Hooray!  Here’s an automobile that was built in my hometown!  This is a 1912 Jackson Touring Car (Model 32).  This 4-cylinder car was built by the Jackson Automobile Company in Jackson Michigan.  The torpedo type body was so-named for the streamlined sloping cowl that transitions the design between the engine hood and the passenger compartment.

The company also built the Jaxon Steam Car back in 1903.  The company’s slogan was “No Hill Too Steep, No Sand Too Deep”.  The Jackson Automobile Company was in business from 1903 until 1923.  To learn more, go to 

This is the dashboard of the Jackson Touring Car.  It’s so simple that it is the perfect dashboard for someone who is technically challenged like me!  Note the steering wheel on the right side.  When I got into this car, (it was one that visitors could climb into), that steering wheel and my body-type came into conflict!

Actually, Jackson Michigan was an early hotspot in the manufacturing of automobiles.  There is a long list of cars and car companies that operated in the city.  One of my favorite cars, the Kaiser Darrin, was built in Jackson.  Since the auto business faded in town, it’s been an uphill recovery process.  For a list of cars and auto manufacturers from Jackson, just go to

Enough with cars and trucks for now… This is a 1911 Reeves Canadian Special Steam Traction Engine.  It was built by the Emerson-Brantingham Implement Company of Columbus Indiana.  This 13-ton behemoth had a 2 cylinder 90 brake horsepower steam engine and it could pull 12 fourteen inch plow bottoms.  Power steering and a winch were available options…

With its compound steam engine, heavy-duty rear wheels and axle, this tractor was designed for plowing the western prairies with their thick sod.  Reeves and Co. built farm tractors for 30 years.  It built some of the largest steam traction engines used in North America.  Marshal Reeves was the driving force behind this venture having first invented in a tongueless corn plow in 1869.   Reeves and Company was sold to Emerson-Brantingham.  In turn, after making several acquisitions itself, Emerson-Brantingham was purchased by the J.I. Case Company, now the Case Corporation.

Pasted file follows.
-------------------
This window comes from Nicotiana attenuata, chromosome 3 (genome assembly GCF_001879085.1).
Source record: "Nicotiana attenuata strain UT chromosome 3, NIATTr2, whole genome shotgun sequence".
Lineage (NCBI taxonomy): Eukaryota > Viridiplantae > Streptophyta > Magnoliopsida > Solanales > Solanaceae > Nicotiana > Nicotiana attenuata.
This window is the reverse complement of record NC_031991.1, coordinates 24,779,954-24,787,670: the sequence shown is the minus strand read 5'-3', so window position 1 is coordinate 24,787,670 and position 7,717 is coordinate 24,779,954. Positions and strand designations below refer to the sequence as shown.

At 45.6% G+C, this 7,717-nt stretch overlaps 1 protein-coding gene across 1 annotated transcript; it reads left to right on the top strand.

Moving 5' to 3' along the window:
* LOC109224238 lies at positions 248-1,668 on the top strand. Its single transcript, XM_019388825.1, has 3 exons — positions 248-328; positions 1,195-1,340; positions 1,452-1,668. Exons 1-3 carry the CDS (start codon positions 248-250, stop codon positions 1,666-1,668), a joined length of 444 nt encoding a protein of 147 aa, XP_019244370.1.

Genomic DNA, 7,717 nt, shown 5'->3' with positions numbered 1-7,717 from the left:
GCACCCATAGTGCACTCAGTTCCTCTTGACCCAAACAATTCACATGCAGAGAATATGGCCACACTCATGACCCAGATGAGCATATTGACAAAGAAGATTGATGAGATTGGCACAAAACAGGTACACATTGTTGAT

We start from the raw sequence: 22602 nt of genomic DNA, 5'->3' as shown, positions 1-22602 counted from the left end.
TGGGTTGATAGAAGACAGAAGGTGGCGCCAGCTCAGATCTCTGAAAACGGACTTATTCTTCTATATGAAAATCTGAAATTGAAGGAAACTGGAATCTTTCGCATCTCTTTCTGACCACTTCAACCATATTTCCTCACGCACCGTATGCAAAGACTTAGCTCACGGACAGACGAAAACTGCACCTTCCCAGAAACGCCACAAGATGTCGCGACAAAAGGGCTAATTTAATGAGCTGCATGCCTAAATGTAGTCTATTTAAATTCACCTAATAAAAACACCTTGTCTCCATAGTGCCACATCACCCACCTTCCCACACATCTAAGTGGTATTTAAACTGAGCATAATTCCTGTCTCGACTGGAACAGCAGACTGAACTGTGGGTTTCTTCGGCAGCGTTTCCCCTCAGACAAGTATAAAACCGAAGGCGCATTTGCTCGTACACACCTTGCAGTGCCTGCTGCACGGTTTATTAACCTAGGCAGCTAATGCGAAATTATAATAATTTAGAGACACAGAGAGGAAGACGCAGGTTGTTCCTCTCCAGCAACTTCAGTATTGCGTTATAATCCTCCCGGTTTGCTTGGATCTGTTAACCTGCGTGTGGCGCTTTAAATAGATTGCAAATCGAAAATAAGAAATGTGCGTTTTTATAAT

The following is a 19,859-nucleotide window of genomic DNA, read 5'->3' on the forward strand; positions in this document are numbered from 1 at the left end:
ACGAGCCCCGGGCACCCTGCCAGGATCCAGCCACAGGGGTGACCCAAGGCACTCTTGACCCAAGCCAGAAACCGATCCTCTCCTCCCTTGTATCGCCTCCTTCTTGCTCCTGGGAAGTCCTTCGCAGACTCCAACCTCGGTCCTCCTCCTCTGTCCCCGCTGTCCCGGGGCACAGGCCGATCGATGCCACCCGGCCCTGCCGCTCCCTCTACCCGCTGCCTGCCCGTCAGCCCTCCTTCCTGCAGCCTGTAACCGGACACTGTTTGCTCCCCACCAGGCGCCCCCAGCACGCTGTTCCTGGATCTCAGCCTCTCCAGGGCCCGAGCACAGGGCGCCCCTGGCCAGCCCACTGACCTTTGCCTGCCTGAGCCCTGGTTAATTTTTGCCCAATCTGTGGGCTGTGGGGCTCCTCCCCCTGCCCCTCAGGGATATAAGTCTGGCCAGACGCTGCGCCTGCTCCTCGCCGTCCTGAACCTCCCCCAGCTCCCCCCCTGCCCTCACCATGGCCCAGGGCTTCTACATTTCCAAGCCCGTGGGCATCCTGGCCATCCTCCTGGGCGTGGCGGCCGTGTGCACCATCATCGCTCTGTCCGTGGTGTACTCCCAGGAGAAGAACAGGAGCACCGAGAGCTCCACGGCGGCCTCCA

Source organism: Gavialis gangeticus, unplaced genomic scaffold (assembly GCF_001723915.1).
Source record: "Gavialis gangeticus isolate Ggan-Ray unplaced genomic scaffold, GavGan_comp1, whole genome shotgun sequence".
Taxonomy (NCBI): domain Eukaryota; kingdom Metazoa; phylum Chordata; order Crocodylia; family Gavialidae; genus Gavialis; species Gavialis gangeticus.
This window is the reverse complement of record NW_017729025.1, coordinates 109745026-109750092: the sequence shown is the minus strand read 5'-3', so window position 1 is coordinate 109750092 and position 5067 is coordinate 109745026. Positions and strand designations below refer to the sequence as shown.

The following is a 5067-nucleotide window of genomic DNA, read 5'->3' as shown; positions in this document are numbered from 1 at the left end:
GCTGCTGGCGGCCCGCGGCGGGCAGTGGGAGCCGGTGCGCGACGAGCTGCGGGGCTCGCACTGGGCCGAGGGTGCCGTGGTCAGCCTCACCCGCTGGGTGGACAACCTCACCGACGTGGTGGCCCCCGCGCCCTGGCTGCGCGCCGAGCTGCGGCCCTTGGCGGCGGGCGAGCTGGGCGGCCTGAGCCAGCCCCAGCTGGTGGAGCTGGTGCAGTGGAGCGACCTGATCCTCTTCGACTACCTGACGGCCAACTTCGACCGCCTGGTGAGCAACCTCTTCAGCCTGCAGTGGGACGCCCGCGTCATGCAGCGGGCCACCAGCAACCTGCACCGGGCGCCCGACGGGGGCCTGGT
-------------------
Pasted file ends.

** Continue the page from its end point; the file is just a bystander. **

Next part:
I had to include this photo from Wikipedia… At the same time as Marshall Reeves started building steam tractors, his brother Milton began making automobiles.  This is the 1911 Reeves Octo-Auto.  Time Magazine named this car as one of the most ugly ever produced!  The Octo-Auto was notable or notorious enough for Hemmings to feature it in 2011 as an April Fools' Day article on its website titled “World celebrates the centennial of the Octo-Auto”.  

Do I need to mention that Milton wasn’t anywhere as successful as his brother was…?!

Back to the basics… Featured in this photo (sorry for it not being in focus) is the 1946 Farmall Model M Tractor.  It was built by International Harvester in Chicago Illinois.  This 2 ½ ton 4-cylinder model became one of the world’s best known tractors.  It came with a standard package that included an electric starter, lights and, perhaps most importantly, a hydraulic shock absorbing seat for the farmer!  By the time that production of this tractor ceased in 1952, over 280,000 units had been built.

This is a 1917 Waterloo Thresher.  It was built by the Waterloo Manufacturing Company, Ltd. in Waterloo Ontario.  Jacob Bricker was born in 1818 in Waterloo, Ontario, and learned the trade of blacksmith. He went into the farm machinery business in 1850 and for a while the Company he created built and sold threshing machines.  It cost $1,365 (US) back in the day…

The ad campaign for Waterloo Threshers trumpeted “A triumph of modern engineering.  Ask the man who has one.”  Waterloo Manufacturing continues today, selling and servicing industrial boilers.

That’s about it for Part II of our visit to the Reynolds-Alberta Museum.  Just click on any of the photo to enlarge them…

Thanks for stopping by and joining us for part of our tour!

Take Care, Big Daddy Dave


  1. Really like the Model T snowmobile

  2. Dear Dave, These cars have so much character and just look fun!
    Blessings, Catherine

  3. My husband would have a ball looking at all of these beautiful automobiles and trucks. I especially like the elegant touring cars. When you mentioned right hand drive, for some reason it registered somewhere in the back of my brain that the model T my mother learned to drive may have had right hand drive.

  4. This must be a great museum to visit. My favorite cars are the one in your first picture and the third one, the green one – so elegant! I was just watching Downton Abbey on TV and they had great cars too, looked like those on your post.

  5. Really nice museum, of incredible wealth.